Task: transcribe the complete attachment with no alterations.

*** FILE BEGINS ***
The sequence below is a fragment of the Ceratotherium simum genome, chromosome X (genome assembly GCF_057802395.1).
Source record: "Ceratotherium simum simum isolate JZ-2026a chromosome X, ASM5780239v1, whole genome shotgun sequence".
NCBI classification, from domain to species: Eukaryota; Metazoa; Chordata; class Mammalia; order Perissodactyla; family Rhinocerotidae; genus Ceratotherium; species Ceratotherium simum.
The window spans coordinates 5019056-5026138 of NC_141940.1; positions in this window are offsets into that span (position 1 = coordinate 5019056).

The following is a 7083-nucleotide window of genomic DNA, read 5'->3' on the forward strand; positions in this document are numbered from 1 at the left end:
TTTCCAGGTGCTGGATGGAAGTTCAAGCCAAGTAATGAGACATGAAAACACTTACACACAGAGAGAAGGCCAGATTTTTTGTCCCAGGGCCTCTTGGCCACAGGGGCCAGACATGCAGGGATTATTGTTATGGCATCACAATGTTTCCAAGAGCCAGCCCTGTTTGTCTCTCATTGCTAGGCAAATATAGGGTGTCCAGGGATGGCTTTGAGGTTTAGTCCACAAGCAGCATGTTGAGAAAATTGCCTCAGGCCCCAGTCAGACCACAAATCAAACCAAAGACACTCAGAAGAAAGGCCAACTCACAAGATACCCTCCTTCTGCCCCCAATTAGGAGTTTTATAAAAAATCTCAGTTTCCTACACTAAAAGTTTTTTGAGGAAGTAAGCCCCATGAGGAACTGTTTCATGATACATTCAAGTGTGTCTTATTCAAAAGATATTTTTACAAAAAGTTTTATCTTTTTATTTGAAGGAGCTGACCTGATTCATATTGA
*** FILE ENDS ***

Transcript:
The sequence below is a fragment of the Ceratotherium simum genome, chromosome X (genome assembly GCF_057802395.1).
Source record: "Ceratotherium simum simum isolate JZ-2026a chromosome X, ASM5780239v1, whole genome shotgun sequence".
NCBI classification, from domain to species: Eukaryota; Metazoa; Chordata; class Mammalia; order Perissodactyla; family Rhinocerotidae; genus Ceratotherium; species Ceratotherium simum.
The window spans coordinates 5019056-5026138 of NC_141940.1; positions in this window are offsets into that span (position 1 = coordinate 5019056).

The following is a 7083-nucleotide window of genomic DNA, read 5'->3' on the forward strand; positions in this document are numbered from 1 at the left end:
TTTCCAGGTGCTGGATGGAAGTTCAAGCCAAGTAATGAGACATGAAAACACTTACACACAGAGAGAAGGCCAGATTTTTTGTCCCAGGGCCTCTTGGCCACAGGGGCCAGACATGCAGGGATTATTGTTATGGCATCACAATGTTTCCAAGAGCCAGCCCTGTTTGTCTCTCATTGCTAGGCAAATATAGGGTGTCCAGGGATGGCTTTGAGGTTTAGTCCACAAGCAGCATGTTGAGAAAATTGCCTCAGGCCCCAGTCAGACCACAAATCAAACCAAAGACACTCAGAAGAAAGGCCAACTCACAAGATACCCTCCTTCTGCCCCCAATTAGGAGTTTTATAAAAAATCTCAGTTTCCTACACTAAAAGTTTTTTGAGGAAGTAAGCCCCATGAGGAACTGTTTCATGATACATTCAAGTGTGTCTTATTCAAAAGATATTTTTACAAAAAGTTTTATCTTTTTATTTGAAGGAGCTGACCTGATTCATATTGA